An Encyclopedic Survey of Type Design and Techniques Throughout History
Friedrich Friedl, Nicolaus Ott
and Bernard Stein
Black Dog & Leventhal Publishers
New York, 1998
This has got to be the typographic bargain of the year! This massive book-nearly 600 pages, over 2,000 illustrations in a 9.5" x 12" format-costs only $39.95.
This is not a typography textbook. It is the beginning of a reference work which demonstrates the interaction between craft and technology, theory and practice, between functional and experimental ideas. Friedrich Friedl, Nicolaus Ott and Bernard Stein have not delivered the ultimate book on typography (despite the implications of their subtitle), but it is a book full of engrossing information.
Friedl, Ott and Stein consider typography as a key component of culture and have divided Typography into the chronology, the persons and the institutions, the tools, and typefaces. the chronology, is a 66-page breeze through the history of writing from Raygun to the Assyrians. The chronology actually goes backward from the present. It is very disconcerting since it breaks the usual threads of influence. Fortunately, the illustrations are excellent and the summary descriptions of each "movement" are succinct and often sharply observed.
the persons and the institutions is a conventionally alphabetical (from A to Z) survey of important individuals, institutions and companies in typographic history. It is filled with people familiar and unfamiliar. Each entry is accompanied by several full-color examples of work at a reduced size typical of a small paperback. Why such relatively small illustrations in such a large format book? Because Typography is written in German, French and English. The ingenious design has the German text running across the top of each spread, the English text running along the bottom and the French text split between the left and right sides-the images are gathered in the well created in the middle. The texts are short, thumbnail summaries of each individual's career or each institution's history. Information prevails over opinion. The authors deliberately chose to avoid "biased" copy and the result is a dry recitation of fact. Despite the lack of gossip or personal tidbits, Typography is an excellent resource.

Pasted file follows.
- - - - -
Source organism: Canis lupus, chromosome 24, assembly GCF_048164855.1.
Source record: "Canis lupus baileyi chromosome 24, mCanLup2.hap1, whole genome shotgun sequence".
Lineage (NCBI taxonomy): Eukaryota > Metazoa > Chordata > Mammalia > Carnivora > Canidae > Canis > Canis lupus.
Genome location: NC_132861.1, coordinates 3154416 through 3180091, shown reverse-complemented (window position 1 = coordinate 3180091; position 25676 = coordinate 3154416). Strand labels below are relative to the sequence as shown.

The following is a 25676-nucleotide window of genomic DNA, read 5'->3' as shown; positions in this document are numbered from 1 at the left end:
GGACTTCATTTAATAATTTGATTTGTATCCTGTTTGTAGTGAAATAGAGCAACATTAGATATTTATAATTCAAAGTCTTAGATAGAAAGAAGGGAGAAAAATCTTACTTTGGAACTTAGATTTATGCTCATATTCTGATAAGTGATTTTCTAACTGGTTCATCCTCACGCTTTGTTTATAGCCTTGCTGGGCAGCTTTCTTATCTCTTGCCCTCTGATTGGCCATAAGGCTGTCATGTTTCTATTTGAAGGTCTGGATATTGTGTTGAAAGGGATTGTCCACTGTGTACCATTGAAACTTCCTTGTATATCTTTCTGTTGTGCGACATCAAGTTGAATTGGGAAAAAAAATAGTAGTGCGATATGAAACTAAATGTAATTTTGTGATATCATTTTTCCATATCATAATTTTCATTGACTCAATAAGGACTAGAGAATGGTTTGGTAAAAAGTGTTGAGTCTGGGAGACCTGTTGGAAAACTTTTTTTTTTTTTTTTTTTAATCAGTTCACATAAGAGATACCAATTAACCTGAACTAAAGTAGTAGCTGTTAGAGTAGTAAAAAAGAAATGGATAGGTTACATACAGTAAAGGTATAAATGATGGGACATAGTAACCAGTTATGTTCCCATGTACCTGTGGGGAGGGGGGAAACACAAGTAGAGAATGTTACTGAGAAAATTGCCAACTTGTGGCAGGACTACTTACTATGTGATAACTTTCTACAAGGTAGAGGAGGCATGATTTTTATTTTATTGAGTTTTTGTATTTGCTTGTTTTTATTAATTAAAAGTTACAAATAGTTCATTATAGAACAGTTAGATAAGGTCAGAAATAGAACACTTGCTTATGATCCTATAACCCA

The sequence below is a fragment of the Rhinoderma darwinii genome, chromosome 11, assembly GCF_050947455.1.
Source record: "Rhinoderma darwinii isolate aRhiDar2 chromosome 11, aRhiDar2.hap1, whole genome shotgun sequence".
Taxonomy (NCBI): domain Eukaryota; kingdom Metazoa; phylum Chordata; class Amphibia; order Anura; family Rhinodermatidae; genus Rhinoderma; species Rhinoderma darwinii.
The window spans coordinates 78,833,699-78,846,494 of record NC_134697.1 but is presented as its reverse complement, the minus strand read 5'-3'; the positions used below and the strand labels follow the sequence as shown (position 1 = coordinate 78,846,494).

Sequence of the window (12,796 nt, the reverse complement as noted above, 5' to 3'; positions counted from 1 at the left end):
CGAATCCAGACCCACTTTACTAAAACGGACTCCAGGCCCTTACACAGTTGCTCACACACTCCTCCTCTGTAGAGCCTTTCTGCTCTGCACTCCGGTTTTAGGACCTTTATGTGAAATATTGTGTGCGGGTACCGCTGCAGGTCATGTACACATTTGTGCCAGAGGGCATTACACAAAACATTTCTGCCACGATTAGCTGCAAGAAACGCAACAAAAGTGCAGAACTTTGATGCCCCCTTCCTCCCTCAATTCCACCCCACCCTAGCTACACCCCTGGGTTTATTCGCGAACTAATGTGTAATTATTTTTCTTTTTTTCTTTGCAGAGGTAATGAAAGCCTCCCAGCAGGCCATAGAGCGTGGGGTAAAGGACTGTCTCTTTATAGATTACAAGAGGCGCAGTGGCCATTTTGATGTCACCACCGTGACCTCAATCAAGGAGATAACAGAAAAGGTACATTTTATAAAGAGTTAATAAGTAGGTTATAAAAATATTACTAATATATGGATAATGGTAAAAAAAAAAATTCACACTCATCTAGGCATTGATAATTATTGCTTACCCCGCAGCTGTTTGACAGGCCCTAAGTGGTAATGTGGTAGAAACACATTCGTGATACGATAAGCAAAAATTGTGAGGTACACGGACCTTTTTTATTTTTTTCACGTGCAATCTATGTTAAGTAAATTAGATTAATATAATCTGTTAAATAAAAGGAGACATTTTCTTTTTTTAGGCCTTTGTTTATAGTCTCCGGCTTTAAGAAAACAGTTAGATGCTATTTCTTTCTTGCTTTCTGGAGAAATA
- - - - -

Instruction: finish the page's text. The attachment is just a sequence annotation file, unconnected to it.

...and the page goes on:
I was surprised to see Erich Meyer and Max Bittrof, designers of so-called Schaftstiefelgrotesk or "Nazi" typefaces; pleased to see many German and East European figures barely known in the United States (such as Werner Schneider, Xanti Schawinsky, Ernst Hiestand and Carl Keidel). Calligraphers are given their fair place alongside the latest typographic rock stars. For instance, one spread has an amusing mix of philosopher Jacques Lacan, type designer Gunther Gerhard Lange and calligrapher/ letter designer Jean Larcher. Of course, there are many deserving people missing and, not surprisingly-given the background of the authors, many are American. Among the missing are George Salter, Otto Storch, Art Chantry, Joseph Phinney, Arthur Baker, Richard Eckersley, Arnold Bank, Binney & Ronaldson, and D.B. Updike. (Nicolete Gray is also a casualty). This is not meant as serious kvetching because any undertaking of this nature will run into problems of omission due to space or time. However, there are numerous individuals included who are more famous for their graphic design work or illustration rather than their typography per se. Yet, in the final analysis, any book that includes the diversity of Barbara Kruger, Max Kisman, Amphiareo Vespasiano and Rudolf Hell must be recommended highly.
The tools section is disappointing. It runs from the hand-axe to the computer and includes some surprising "tools," such as fishbone and light, but there are no illustrations.
The list of typefaces-set very tiny so that the pages look like a telephone directory-is actually an index to typefaces mentioned in the main section on people and institutions. Designers are mentioned, but nothing more since foundry and date are presumably in the designer's entry.
One of the unfortunate consequences of the small images is that typefaces that are not shown as historical artifacts (as pages from specimen books or in text showings) tend to be too small to really appreciate their nuances.
The high quality of the illustrations, coupled with such a strong emphasis on graphic design, will make this book a useful resource for teachers of design history as well as those interested in typography and printing history. Since the authors indicate another edition is being contemplated, we should not only thank them for their enormous efforts, but point out their shortcomings. Typography unfortunately has a truly depressing cover design. This is definitely one time when you shouldn't judge a book by its cover.